What Disappears: A Poetic Image of Iceland’s PastPoet Aðalsteinn Ásberg Sigurðsson presents his latest book in English, German and French

Renowned Icelandic poet Aðalsteinn Ásberg Sigurðsson has published bilingual editions of his latest work, Það sem hverfur / What Disappears. The book, now available in English, German and French, presents a moving and unique image of an Iceland that once was. Photographs of abandoned houses by Nökkvi Elíasson accompany the book, providing striking images to Aðalsteinn Ásberg’s hauntingly beautiful words.

In What Disappears, poetry and photography complement one another with a poignant effect and arouse a strong feeling for the ephemeral. Sorrow-filled beauty amplifies the echoes of the past that, in some way, continues to move us. Readers are treated to themes of nature, time, dreams, and relics of the past. Each bilingual edition features the poem in its original Iceland, next to either English, French or German.

This book isn’t the first time Aðalsteinn Ásberg and Nökkvi have worked together. Their first book, Eyðibýli / Abandoned Farms, was published in 2004 when it garnered well-deserved attention. Their collected works have since travelled far and wide in various forms and have received excellent reception. Music has been composed together with the poetry, and the photographs have adorned book covers and magazine pages.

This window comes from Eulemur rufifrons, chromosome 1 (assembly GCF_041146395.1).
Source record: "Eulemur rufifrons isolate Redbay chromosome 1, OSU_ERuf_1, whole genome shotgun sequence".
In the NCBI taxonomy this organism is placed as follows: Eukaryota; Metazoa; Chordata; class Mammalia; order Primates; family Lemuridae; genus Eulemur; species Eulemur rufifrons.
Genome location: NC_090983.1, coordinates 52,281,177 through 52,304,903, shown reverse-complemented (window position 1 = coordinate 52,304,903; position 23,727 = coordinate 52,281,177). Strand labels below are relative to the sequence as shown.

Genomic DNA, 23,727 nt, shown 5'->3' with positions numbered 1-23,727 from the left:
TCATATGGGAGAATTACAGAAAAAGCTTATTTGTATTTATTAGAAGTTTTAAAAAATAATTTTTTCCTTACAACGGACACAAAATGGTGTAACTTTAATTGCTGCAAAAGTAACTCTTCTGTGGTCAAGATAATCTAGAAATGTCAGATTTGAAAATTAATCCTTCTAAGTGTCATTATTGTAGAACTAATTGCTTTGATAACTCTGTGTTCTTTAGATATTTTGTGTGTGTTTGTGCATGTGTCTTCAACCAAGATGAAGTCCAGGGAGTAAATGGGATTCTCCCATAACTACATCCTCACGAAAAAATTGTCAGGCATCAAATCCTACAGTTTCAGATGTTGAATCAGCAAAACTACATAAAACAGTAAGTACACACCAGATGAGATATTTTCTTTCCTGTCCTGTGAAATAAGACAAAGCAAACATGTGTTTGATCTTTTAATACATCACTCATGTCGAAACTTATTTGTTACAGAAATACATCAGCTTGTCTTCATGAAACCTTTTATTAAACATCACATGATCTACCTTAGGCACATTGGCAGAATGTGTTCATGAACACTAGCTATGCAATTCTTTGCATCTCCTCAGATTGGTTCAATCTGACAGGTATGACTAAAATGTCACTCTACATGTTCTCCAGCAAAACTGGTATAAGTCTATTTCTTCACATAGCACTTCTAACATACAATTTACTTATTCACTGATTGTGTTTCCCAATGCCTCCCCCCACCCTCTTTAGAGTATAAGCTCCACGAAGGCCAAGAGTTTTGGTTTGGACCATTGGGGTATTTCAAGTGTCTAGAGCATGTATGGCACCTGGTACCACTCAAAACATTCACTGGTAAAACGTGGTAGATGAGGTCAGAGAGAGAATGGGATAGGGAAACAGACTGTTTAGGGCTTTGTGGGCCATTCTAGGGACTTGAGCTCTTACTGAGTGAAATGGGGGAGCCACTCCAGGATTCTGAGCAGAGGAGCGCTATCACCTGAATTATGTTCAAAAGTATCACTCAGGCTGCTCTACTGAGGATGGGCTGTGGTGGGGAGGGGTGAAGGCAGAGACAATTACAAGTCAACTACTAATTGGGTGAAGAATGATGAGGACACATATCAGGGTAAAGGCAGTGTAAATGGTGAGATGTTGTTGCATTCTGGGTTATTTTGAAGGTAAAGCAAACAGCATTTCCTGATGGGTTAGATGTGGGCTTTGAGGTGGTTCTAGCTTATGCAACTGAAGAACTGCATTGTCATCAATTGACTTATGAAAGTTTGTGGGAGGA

Aðalsteinn Ásberg, who was born in the north Iceland town of Húsavík and is currently based in Reykjavík, is a well-respected figure on the Icelandic literary scene. He made his literary debut in 1977 with a book of poetry, Ósánar lendur / Virgin Soil. Since the ´70s, he has published many books of poetry, poetry translations, one novel, a collection of short stories and a dozen children’s books. His poems have been translated into numerous languages. Apart from his writing, he has produced recordings of his lyrics and songs and has collaborated with several well-known musicians.

Aðalsteinn Ásberg is the founder and editor of Dimma Publishing, which focuses on Icelandic literature and translations of foreign literature. Dimma is also a music label mainly for folk music and jazz.

Meanwhile, Nökkvi, who was born in the north Iceland town of Sauðárkrókur, launched his photography career in 1987, focusing mainly on black and white images. Photographing abandoned houses and deserted farms is a personal passion, and his work has appeared widely on book jackets, as well as in newspapers and magazines in Iceland and abroad.

What Disappears is an ideal souvenir to bring home from your trip to Iceland. The poems, enjoyed in English, French or German, will stay with you, as will the desolate and delicate photos of Iceland’s past.